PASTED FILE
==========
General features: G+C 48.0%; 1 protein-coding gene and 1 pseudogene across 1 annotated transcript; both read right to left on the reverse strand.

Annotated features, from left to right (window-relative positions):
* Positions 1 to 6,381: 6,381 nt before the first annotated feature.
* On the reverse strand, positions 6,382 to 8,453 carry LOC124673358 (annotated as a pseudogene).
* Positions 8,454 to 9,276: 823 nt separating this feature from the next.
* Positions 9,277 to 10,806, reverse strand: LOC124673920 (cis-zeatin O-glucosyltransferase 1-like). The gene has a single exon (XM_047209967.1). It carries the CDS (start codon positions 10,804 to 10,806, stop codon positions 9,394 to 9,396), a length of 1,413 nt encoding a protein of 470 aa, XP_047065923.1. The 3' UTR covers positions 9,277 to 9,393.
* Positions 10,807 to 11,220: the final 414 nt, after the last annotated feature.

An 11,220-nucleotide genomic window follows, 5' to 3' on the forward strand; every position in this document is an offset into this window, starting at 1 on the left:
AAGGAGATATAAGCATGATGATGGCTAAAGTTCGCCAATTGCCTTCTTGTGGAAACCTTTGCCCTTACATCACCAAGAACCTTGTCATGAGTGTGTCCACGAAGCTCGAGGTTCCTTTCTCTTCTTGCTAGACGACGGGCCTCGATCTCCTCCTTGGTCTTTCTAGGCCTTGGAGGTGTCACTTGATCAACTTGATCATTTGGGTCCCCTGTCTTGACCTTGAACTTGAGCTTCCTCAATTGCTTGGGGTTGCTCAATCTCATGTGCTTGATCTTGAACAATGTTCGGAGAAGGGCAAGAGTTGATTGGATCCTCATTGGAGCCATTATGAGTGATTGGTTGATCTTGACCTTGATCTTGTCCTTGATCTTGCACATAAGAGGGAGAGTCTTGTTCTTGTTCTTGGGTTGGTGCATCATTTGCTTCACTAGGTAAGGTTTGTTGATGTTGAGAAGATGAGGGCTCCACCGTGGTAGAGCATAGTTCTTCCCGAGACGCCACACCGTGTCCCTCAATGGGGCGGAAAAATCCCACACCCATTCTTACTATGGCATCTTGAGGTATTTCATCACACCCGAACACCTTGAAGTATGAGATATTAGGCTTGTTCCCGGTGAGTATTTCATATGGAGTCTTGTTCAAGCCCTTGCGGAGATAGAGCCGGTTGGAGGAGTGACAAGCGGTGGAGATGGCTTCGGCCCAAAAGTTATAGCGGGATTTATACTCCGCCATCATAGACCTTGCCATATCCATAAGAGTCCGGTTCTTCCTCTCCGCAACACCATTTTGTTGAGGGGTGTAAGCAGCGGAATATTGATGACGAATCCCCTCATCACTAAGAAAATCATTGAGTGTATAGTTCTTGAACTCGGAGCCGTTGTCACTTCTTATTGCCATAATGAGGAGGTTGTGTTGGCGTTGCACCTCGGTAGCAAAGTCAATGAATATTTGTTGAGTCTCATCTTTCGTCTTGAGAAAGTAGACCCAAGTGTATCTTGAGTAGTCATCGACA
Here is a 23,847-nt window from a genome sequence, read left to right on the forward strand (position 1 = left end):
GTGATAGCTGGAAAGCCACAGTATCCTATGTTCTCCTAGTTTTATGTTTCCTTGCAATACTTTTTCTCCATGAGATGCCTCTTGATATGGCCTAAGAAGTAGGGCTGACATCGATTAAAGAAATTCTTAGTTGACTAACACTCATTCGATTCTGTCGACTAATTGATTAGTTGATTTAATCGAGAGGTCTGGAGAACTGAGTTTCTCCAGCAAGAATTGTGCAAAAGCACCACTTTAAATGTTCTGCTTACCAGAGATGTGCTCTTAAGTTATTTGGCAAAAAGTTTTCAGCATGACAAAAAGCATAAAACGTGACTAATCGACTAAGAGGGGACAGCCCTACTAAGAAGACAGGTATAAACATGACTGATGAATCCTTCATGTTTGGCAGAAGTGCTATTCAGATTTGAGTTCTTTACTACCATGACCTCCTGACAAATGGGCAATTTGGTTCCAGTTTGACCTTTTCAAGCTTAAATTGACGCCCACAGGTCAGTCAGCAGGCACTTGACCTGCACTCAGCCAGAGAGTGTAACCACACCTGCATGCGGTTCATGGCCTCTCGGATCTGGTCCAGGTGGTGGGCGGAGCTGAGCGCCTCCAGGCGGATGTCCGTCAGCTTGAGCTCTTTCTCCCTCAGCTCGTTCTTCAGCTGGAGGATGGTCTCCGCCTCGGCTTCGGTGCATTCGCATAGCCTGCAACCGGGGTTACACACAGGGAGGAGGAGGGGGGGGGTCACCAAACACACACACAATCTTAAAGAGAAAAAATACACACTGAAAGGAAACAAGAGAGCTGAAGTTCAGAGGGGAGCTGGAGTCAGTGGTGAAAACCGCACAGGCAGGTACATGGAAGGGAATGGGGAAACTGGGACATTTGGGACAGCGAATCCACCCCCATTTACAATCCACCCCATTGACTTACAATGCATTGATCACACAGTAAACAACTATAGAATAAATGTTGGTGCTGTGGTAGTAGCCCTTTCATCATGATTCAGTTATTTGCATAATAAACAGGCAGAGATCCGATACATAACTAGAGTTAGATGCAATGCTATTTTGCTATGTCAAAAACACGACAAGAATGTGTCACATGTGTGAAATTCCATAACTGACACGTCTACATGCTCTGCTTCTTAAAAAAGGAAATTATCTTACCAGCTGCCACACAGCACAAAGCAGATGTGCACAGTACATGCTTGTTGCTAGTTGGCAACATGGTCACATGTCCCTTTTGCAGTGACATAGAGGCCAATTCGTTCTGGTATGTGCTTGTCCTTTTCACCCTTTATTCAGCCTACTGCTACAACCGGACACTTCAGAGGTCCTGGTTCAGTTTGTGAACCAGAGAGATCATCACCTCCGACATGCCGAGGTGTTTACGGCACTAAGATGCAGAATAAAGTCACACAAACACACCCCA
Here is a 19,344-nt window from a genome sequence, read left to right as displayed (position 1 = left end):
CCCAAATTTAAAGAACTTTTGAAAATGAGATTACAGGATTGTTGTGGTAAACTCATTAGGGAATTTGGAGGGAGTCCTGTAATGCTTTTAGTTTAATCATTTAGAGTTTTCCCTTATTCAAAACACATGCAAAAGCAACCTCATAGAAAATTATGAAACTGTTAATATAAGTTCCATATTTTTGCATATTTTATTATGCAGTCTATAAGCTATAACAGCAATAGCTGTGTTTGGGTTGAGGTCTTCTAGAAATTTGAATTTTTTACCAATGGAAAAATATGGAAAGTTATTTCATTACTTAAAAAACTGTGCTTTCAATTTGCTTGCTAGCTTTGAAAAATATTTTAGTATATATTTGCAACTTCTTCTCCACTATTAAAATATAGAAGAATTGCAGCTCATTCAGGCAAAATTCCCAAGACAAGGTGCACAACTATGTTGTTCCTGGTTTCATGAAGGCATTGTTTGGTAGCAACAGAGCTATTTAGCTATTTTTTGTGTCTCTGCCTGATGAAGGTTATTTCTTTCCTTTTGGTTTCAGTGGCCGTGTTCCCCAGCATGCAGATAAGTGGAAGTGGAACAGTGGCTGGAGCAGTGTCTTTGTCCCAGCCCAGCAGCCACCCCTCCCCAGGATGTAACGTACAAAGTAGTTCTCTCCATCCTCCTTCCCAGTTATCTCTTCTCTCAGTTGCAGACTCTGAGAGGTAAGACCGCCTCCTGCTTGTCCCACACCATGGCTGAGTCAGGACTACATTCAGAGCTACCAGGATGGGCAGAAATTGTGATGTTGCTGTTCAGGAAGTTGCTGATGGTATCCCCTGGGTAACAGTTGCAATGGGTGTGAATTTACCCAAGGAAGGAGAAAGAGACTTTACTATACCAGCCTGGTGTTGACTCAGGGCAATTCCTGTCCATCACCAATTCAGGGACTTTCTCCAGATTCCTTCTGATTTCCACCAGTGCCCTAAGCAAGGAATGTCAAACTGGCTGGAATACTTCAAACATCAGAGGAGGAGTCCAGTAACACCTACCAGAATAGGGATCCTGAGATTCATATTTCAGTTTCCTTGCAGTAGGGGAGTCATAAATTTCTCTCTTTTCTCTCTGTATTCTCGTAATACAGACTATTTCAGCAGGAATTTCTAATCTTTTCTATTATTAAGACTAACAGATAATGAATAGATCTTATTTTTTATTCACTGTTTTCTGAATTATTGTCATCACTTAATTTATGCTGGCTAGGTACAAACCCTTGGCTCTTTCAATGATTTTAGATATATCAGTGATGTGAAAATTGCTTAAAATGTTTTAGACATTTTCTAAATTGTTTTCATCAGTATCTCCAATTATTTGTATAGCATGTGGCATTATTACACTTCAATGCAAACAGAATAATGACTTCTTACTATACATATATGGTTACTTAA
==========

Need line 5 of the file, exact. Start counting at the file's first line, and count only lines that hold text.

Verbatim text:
* Positions 8,454 to 9,276: 823 nt separating this feature from the next.